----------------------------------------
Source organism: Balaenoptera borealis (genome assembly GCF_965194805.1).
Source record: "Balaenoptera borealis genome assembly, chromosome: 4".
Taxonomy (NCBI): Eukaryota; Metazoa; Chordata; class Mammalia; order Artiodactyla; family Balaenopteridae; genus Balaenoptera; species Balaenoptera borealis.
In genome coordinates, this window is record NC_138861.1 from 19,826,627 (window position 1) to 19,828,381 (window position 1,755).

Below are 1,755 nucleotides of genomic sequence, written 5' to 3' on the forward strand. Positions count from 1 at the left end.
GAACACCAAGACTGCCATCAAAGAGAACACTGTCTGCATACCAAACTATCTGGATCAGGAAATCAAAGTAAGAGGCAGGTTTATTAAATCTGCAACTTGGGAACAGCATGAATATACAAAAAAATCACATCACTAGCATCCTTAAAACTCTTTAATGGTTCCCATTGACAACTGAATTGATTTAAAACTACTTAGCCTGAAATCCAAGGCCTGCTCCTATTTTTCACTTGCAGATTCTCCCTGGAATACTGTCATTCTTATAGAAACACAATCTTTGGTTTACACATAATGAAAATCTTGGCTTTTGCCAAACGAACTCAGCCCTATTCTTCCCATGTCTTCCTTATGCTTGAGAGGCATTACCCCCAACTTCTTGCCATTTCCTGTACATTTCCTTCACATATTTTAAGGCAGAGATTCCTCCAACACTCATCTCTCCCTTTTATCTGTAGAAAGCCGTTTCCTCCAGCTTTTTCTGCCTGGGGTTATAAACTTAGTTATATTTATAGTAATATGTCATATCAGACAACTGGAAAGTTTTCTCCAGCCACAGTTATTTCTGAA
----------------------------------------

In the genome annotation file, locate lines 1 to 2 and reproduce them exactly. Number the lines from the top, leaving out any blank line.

Source organism: Balaenoptera borealis (genome assembly GCF_965194805.1).
Source record: "Balaenoptera borealis genome assembly, chromosome: 4".